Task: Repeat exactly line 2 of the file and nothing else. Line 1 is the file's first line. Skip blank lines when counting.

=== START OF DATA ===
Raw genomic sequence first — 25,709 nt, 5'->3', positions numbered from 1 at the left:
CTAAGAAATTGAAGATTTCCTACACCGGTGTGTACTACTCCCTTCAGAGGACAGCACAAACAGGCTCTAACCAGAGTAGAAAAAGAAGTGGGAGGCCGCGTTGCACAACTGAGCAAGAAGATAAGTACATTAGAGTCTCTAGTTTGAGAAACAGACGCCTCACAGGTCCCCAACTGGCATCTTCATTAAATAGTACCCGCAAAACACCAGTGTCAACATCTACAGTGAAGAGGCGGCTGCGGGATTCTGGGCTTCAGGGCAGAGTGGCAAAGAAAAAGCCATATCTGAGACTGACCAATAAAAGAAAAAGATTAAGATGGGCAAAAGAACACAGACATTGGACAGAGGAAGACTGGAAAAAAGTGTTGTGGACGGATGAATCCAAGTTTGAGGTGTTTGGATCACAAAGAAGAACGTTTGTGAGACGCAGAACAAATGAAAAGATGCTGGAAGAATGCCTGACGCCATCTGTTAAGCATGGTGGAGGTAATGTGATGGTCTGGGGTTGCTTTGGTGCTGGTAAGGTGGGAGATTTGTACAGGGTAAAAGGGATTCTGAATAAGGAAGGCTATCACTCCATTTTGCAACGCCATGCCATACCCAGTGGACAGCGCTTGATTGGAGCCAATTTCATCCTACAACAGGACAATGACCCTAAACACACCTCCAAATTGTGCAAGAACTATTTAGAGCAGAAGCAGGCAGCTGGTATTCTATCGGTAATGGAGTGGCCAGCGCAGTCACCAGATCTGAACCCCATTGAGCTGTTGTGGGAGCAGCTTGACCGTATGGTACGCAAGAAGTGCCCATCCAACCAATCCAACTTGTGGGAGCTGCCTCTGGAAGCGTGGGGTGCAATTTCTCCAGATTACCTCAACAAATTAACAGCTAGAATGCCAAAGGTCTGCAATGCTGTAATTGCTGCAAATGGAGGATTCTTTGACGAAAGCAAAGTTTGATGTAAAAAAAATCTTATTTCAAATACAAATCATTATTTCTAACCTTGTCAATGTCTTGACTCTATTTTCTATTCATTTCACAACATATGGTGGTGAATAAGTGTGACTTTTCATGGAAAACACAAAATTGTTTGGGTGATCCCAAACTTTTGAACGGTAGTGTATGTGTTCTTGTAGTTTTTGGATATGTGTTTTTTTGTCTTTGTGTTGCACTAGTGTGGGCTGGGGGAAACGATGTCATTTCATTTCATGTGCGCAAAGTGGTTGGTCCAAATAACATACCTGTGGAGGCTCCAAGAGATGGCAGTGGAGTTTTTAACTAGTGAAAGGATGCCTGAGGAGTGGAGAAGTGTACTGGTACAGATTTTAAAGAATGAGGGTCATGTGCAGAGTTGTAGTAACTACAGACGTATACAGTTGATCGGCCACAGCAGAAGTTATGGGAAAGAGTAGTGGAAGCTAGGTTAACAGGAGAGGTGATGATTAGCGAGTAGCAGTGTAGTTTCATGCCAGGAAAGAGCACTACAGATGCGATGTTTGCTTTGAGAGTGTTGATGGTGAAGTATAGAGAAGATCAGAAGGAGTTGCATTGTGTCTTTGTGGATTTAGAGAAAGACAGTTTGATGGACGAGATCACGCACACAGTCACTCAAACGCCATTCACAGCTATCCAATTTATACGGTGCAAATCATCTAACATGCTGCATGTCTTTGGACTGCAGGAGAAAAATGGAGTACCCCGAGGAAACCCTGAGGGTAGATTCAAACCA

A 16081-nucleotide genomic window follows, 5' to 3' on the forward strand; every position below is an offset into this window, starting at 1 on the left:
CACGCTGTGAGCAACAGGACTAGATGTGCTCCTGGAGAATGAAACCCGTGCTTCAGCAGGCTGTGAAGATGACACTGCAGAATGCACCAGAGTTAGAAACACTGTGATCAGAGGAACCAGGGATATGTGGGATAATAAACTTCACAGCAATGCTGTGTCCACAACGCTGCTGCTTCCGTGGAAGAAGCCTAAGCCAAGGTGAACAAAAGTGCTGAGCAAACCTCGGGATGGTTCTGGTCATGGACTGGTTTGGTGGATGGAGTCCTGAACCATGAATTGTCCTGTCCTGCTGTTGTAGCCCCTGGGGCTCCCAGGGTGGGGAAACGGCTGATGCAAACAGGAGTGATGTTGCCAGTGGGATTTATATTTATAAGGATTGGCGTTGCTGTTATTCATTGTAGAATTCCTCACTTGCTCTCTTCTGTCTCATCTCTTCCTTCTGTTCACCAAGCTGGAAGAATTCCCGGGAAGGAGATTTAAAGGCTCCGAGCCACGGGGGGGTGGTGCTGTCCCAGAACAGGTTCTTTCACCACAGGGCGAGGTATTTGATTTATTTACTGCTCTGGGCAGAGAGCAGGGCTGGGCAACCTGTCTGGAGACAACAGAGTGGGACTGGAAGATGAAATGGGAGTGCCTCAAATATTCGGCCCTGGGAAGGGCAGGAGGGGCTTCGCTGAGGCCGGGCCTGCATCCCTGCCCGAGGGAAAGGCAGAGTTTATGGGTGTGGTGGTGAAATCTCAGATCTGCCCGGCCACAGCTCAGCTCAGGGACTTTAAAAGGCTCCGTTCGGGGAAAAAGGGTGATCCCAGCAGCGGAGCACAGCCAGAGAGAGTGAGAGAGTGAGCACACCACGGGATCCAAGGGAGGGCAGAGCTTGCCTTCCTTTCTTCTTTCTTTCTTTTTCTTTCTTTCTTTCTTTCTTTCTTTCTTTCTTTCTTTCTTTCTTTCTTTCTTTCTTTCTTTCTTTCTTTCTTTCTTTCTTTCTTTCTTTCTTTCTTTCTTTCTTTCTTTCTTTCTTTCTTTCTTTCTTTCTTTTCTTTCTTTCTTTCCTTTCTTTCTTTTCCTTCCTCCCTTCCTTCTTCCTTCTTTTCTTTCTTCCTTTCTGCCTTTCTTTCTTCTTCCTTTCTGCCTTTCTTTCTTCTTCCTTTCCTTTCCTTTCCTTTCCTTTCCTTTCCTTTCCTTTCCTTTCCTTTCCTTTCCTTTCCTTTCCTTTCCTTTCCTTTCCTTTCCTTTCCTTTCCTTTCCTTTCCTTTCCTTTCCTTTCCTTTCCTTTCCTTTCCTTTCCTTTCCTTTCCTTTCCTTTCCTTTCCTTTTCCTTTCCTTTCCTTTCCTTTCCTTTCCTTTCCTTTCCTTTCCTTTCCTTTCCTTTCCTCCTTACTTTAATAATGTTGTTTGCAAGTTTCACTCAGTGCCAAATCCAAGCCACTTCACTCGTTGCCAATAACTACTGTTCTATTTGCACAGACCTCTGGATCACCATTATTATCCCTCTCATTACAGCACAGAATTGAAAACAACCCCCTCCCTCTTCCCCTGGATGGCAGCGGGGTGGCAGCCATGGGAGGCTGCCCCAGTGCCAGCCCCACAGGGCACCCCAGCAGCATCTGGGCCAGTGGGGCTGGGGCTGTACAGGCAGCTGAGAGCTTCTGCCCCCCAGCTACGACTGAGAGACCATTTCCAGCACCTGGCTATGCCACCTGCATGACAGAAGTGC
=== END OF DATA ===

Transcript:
CTAAGAAATTGAAGATTTCCTACACCGGTGTGTACTACTCCCTTCAGAGGACAGCACAAACAGGCTCTAACCAGAGTAGAAAAAGAAGTGGGAGGCCGCGTTGCACAACTGAGCAAGAAGATAAGTACATTAGAGTCTCTAGTTTGAGAAACAGACGCCTCACAGGTCCCCAACTGGCATCTTCATTAAATAGTACCCGCAAAACACCAGTGTCAACATCTACAGTGAAGAGGCGGCTGCGGGATTCTGGGCTTCAGGGCAGAGTGGCAAAGAAAAAGCCATATCTGAGACTGACCAATAAAAGAAAAAGATTAAGATGGGCAAAAGAACACAGACATTGGACAGAGGAAGACTGGAAAAAAGTGTTGTGGACGGATGAATCCAAGTTTGAGGTGTTTGGATCACAAAGAAGAACGTTTGTGAGACGCAGAACAAATGAAAAGATGCTGGAAGAATGCCTGACGCCATCTGTTAAGCATGGTGGAGGTAATGTGATGGTCTGGGGTTGCTTTGGTGCTGGTAAGGTGGGAGATTTGTACAGGGTAAAAGGGATTCTGAATAAGGAAGGCTATCACTCCATTTTGCAACGCCATGCCATACCCAGTGGACAGCGCTTGATTGGAGCCAATTTCATCCTACAACAGGACAATGACCCTAAACACACCTCCAAATTGTGCAAGAACTATTTAGAGCAGAAGCAGGCAGCTGGTATTCTATCGGTAATGGAGTGGCCAGCGCAGTCACCAGATCTGAACCCCATTGAGCTGTTGTGGGAGCAGCTTGACCGTATGGTACGCAAGAAGTGCCCATCCAACCAATCCAACTTGTGGGAGCTGCCTCTGGAAGCGTGGGGTGCAATTTCTCCAGATTACCTCAACAAATTAACAGCTAGAATGCCAAAGGTCTGCAATGCTGTAATTGCTGCAAATGGAGGATTCTTTGACGAAAGCAAAGTTTGATGTAAAAAAAATCTTATTTCAAATACAAATCATTATTTCTAACCTTGTCAATGTCTTGACTCTATTTTCTATTCATTTCACAACATATGGTGGTGAATAAGTGTGACTTTTCATGGAAAACACAAAATTGTTTGGGTGATCCCAAACTTTTGAACGGTAGTGTATGTGTTCTTGTAGTTTTTGGATATGTGTTTTTTTGTCTTTGTGTTGCACTAGTGTGGGCTGGGGGAAACGATGTCATTTCATTTCATGTGCGCAAAGTGGTTGGTCCAAATAACATACCTGTGGAGGCTCCAAGAGATGGCAGTGGAGTTTTTAACTAGTGAAAGGATGCCTGAGGAGTGGAGAAGTGTACTGGTACAGATTTTAAAGAATGAGGGTCATGTGCAGAGTTGTAGTAACTACAGACGTATACAGTTGATCGGCCACAGCAGAAGTTATGGGAAAGAGTAGTGGAAGCTAGGTTAACAGGAGAGGTGATGATTAGCGAGTAGCAGTGTAGTTTCATGCCAGGAAAGAGCACTACAGATGCGATGTTTGCTTTGAGAGTGTTGATGGTGAAGTATAGAGAAGATCAGAAGGAGTTGCATTGTGTCTTTGTGGATTTAGAGAAAGACAGTTTGATGGACGAGATCACGCACACAGTCACTCAAACGCCATTCACAGCTATCCAATTTATACGGTGCAAATCATCTAACATGCTGCATGTCTTTGGACTGCAGGAGAAAAATGGAGTACCCCGAGGAAACCCTGAGGGTAGATTCAAACCA